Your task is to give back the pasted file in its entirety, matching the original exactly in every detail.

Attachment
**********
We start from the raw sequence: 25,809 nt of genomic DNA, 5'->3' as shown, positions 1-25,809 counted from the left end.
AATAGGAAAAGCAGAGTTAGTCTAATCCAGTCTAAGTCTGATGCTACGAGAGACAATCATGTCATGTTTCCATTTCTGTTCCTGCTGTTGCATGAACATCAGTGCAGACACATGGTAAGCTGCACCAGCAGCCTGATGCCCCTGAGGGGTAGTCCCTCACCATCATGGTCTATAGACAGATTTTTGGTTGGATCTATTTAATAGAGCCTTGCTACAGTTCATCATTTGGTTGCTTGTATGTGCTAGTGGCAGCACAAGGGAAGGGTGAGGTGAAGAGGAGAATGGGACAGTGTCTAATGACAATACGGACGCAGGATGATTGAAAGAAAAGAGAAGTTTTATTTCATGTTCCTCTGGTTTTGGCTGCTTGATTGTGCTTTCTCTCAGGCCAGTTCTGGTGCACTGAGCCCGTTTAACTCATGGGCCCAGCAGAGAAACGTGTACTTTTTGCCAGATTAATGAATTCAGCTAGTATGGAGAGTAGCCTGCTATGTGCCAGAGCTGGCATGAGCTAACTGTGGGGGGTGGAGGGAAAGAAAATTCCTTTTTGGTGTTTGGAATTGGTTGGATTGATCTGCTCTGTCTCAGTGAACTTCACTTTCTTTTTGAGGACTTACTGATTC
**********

We start from the raw sequence: 25,809 nt of genomic DNA, 5'->3' as shown, positions 1-25,809 counted from the left end.
AATAGGAAAAGCAGAGTTAGTCTAATCCAGTCTAAGTCTGATGCTACGAGAGACAATCATGTCATGTTTCCATTTCTGTTCCTGCTGTTGCATGAACATCAGTGCAGACACATGGTAAGCTGCACCAGCAGCCTGATGCCCCTGAGGGGTAGTCCCTCACCATCATGGTCTATAGACAGATTTTTGGTTGGATCTATTTAATAGAGCCTTGCTACAGTTCATCATTTGGTTGCTTGTATGTGCTAGTGGCAGCACAAGGGAAGGGTGAGGTGAAGAGGAGAATGGGACAGTGTCTAATGACAATACGGACGCAGGATGATTGAAAGAAAAGAGAAGTTTTATTTCATGTTCCTCTGGTTTTGGCTGCTTGATTGTGCTTTCTCTCAGGCCAGTTCTGGTGCACTGAGCCCGTTTAACTCATGGGCCCAGCAGAGAAACGTGTACTTTTTGCCAGATTAATGAATTCAGCTAGTATGGAGAGTAGCCTGCTATGTGCCAGAGCTGGCATGAGCTAACTGTGGGGGGTGGAGGGAAAGAAAATTCCTTTTTGGTGTTTGGAATTGGTTGGATTGATCTGCTCTGTCTCAGTGAACTTCACTTTCTTTTTGAGGACTTACTGATTC